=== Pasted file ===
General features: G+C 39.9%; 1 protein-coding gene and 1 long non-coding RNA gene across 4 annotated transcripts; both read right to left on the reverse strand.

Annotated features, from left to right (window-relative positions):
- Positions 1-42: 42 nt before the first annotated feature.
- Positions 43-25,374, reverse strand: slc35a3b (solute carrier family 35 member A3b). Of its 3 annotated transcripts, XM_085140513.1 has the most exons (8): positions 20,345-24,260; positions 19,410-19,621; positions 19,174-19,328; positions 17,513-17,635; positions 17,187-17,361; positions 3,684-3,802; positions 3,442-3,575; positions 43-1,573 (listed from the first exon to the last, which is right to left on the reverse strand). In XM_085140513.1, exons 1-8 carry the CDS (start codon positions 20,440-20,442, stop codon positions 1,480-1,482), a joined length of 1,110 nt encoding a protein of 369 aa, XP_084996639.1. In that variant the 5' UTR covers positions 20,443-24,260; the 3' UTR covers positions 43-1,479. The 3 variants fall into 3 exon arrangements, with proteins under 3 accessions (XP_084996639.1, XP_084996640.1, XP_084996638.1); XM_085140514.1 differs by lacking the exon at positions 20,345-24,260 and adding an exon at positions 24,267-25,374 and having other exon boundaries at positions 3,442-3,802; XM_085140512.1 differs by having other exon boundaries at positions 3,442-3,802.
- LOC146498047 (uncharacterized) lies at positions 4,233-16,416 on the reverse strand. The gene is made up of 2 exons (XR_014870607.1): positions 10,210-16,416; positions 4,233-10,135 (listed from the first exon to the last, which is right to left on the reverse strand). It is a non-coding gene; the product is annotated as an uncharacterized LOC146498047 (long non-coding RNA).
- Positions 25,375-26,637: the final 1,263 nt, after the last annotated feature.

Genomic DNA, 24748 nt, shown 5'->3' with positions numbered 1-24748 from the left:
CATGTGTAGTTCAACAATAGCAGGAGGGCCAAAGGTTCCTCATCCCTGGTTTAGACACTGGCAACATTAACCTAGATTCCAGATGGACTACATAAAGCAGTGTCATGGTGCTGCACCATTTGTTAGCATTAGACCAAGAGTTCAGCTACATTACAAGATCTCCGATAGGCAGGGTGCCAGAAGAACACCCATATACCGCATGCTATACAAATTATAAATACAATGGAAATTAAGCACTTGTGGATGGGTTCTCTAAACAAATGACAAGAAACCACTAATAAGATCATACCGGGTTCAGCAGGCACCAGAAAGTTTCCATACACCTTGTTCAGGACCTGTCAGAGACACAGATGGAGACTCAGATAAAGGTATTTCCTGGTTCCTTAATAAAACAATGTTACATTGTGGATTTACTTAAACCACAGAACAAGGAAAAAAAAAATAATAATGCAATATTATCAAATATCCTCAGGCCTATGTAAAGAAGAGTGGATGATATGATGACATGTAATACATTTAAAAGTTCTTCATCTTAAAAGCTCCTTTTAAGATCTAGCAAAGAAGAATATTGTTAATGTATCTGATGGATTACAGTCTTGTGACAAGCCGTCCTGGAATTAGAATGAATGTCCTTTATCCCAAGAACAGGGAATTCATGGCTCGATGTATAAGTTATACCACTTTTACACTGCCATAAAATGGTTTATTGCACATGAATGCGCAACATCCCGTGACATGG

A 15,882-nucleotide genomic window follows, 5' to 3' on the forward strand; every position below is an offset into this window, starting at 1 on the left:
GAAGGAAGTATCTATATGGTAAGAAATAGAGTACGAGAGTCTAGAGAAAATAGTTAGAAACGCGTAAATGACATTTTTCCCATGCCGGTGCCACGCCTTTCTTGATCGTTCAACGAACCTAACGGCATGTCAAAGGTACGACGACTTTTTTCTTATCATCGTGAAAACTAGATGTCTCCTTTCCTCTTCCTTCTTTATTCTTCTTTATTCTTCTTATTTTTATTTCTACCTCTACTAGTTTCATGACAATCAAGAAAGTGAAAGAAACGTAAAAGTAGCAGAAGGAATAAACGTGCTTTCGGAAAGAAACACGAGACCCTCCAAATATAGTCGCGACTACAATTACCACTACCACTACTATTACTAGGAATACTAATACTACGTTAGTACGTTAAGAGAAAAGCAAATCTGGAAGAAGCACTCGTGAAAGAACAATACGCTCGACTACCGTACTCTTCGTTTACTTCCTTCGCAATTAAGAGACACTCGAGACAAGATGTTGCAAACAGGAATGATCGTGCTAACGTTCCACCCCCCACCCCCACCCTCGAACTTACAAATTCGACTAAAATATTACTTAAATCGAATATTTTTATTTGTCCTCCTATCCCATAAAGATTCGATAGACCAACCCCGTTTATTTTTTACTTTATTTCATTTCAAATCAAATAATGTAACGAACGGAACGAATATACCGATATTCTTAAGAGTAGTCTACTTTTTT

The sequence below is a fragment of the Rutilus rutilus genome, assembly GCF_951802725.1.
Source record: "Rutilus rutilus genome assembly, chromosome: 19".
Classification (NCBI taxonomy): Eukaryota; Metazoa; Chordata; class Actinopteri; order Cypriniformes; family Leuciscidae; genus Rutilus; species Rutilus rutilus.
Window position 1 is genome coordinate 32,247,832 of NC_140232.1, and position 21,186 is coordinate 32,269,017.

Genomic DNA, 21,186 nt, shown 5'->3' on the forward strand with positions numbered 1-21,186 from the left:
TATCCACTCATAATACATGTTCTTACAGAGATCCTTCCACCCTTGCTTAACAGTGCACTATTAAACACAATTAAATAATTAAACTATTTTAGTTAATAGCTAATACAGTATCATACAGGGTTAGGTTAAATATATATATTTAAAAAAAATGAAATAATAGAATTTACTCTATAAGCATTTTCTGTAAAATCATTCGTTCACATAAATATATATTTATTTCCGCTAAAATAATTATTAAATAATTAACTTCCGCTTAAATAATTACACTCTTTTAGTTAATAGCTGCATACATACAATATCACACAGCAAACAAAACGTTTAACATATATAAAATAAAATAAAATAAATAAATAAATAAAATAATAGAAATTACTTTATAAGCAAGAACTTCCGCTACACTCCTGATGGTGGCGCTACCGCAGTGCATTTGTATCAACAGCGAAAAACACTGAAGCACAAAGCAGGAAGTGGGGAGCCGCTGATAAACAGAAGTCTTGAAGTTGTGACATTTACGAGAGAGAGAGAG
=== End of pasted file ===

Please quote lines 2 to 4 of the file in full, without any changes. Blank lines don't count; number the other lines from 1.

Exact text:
Annotated features, from left to right (window-relative positions):
- Positions 1-42: 42 nt before the first annotated feature.
- Positions 43-25,374, reverse strand: slc35a3b (solute carrier family 35 member A3b). Of its 3 annotated transcripts, XM_085140513.1 has the most exons (8): positions 20,345-24,260; positions 19,410-19,621; positions 19,174-19,328; positions 17,513-17,635; positions 17,187-17,361; positions 3,684-3,802; positions 3,442-3,575; positions 43-1,573 (listed from the first exon to the last, which is right to left on the reverse strand). In XM_085140513.1, exons 1-8 carry the CDS (start codon positions 20,440-20,442, stop codon positions 1,480-1,482), a joined length of 1,110 nt encoding a protein of 369 aa, XP_084996639.1. In that variant the 5' UTR covers positions 20,443-24,260; the 3' UTR covers positions 43-1,479. The 3 variants fall into 3 exon arrangements, with proteins under 3 accessions (XP_084996639.1, XP_084996640.1, XP_084996638.1); XM_085140514.1 differs by lacking the exon at positions 20,345-24,260 and adding an exon at positions 24,267-25,374 and having other exon boundaries at positions 3,442-3,802; XM_085140512.1 differs by having other exon boundaries at positions 3,442-3,802.